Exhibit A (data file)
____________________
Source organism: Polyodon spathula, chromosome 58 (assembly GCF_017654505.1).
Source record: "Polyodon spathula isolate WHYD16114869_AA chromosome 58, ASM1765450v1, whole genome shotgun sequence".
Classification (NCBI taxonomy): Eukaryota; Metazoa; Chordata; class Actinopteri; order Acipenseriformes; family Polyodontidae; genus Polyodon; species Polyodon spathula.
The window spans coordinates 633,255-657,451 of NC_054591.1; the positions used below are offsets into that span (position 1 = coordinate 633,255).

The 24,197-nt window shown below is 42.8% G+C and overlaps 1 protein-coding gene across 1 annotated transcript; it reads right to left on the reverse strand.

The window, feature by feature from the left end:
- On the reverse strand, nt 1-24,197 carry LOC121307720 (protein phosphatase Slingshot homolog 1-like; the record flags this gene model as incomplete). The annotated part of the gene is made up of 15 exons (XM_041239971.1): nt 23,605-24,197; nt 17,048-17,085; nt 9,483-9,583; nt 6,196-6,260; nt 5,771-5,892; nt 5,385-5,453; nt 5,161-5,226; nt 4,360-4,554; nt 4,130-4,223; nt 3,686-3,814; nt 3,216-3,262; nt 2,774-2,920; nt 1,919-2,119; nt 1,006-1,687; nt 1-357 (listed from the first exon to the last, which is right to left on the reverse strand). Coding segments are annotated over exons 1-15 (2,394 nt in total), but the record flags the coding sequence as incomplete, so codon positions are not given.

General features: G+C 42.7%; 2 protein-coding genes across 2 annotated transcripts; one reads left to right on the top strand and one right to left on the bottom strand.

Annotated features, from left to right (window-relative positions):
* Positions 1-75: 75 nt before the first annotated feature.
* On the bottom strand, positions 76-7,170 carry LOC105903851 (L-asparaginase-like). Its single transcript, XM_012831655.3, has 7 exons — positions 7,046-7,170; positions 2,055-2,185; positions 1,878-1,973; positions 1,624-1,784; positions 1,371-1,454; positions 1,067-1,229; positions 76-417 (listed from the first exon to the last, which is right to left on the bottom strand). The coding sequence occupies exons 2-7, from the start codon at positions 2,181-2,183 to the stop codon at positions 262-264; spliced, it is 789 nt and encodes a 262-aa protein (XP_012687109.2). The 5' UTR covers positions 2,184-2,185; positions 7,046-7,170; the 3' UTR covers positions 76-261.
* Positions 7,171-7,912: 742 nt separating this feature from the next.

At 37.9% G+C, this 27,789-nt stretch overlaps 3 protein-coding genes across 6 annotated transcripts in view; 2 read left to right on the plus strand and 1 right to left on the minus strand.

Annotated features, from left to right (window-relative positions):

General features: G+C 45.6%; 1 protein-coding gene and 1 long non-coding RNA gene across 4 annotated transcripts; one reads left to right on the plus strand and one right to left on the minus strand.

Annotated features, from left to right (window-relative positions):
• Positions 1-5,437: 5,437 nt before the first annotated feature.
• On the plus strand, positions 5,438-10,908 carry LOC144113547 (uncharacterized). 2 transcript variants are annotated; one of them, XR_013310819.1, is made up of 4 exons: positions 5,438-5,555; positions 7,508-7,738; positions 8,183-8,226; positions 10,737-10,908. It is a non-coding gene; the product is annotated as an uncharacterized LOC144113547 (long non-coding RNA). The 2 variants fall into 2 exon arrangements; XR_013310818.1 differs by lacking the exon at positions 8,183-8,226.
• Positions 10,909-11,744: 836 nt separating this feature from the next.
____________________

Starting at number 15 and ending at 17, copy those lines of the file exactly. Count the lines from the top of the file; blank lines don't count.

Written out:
General features: G+C 45.6%; 1 protein-coding gene and 1 long non-coding RNA gene across 4 annotated transcripts; one reads left to right on the plus strand and one right to left on the minus strand.

Annotated features, from left to right (window-relative positions):
• Positions 1-5,437: 5,437 nt before the first annotated feature.